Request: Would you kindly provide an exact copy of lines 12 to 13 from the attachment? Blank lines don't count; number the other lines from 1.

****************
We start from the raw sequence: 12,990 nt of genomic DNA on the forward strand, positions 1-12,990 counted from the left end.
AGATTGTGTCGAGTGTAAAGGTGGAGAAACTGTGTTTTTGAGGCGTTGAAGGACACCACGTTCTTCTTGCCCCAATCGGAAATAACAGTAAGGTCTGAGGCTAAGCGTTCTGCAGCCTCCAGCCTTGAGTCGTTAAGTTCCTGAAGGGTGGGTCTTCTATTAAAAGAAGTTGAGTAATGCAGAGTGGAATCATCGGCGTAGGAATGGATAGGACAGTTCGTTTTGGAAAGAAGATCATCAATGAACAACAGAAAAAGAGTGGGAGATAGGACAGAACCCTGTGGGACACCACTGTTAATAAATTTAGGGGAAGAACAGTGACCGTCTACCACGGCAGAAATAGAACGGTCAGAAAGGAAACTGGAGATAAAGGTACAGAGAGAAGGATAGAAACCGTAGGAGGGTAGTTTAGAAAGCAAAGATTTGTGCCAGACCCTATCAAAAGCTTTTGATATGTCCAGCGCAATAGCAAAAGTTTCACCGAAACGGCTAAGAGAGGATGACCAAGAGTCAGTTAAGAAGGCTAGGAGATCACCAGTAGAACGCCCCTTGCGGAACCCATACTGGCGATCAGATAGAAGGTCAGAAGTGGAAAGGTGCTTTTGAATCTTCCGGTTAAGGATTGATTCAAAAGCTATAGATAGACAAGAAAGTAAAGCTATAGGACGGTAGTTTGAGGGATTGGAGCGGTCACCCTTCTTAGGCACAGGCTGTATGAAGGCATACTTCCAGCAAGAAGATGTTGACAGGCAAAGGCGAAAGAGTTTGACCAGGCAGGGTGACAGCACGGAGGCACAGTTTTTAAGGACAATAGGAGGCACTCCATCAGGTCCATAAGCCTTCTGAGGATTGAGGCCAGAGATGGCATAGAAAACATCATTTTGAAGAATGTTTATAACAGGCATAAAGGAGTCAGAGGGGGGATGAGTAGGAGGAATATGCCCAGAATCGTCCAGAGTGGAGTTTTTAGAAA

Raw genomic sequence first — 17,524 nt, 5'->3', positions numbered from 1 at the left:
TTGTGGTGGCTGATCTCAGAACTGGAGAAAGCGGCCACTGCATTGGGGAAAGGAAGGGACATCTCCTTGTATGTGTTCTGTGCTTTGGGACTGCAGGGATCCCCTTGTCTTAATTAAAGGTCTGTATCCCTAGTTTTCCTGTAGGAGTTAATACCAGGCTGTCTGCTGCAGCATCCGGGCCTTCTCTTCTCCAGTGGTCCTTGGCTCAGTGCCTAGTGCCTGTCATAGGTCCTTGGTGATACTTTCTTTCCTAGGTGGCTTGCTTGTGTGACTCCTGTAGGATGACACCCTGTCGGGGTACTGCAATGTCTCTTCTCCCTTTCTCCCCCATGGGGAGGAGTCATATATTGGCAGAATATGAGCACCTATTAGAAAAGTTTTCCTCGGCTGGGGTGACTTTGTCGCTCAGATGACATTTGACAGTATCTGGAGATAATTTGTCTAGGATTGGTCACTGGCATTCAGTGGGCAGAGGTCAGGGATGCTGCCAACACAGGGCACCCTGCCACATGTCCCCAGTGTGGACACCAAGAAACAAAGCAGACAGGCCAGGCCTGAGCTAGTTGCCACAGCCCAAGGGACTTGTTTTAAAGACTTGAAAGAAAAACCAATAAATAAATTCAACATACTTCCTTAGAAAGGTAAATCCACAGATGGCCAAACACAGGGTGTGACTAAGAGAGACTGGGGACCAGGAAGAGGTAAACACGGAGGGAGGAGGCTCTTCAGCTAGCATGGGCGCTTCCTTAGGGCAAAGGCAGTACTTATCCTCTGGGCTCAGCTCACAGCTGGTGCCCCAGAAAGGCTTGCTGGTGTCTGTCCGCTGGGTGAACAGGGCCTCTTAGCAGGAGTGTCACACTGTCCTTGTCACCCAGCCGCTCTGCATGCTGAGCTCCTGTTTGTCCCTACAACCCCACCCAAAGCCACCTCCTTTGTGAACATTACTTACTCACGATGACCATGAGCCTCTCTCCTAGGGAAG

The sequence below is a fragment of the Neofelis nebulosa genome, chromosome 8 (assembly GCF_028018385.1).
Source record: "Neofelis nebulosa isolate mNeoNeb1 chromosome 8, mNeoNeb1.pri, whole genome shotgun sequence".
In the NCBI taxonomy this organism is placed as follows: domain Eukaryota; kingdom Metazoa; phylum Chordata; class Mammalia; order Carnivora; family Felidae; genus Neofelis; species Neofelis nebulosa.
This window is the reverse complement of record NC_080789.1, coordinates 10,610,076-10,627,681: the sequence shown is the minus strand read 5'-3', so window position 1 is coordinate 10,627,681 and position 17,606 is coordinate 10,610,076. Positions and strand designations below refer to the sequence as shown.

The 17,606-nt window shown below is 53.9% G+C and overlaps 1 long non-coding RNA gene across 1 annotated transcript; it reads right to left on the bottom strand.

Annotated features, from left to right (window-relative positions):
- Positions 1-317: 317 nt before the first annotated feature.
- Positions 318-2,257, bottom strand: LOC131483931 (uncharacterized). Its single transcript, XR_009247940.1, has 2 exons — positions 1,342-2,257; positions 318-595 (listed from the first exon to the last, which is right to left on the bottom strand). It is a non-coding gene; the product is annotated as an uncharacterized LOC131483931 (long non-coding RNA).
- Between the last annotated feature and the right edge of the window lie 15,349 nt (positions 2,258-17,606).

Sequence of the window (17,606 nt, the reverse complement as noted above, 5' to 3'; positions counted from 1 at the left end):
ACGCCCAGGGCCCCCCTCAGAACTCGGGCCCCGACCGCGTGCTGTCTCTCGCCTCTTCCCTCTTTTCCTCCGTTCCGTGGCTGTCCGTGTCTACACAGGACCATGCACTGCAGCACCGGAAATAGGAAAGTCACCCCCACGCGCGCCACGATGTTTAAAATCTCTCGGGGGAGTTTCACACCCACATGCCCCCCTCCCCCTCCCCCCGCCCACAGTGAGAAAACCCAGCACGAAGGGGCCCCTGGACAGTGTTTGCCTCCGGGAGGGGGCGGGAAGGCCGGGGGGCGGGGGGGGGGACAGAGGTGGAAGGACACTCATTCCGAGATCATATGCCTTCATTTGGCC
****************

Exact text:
- Positions 318-2,257, bottom strand: LOC131483931 (uncharacterized). Its single transcript, XR_009247940.1, has 2 exons — positions 1,342-2,257; positions 318-595 (listed from the first exon to the last, which is right to left on the bottom strand). It is a non-coding gene; the product is annotated as an uncharacterized LOC131483931 (long non-coding RNA).
- Between the last annotated feature and the right edge of the window lie 15,349 nt (positions 2,258-17,606).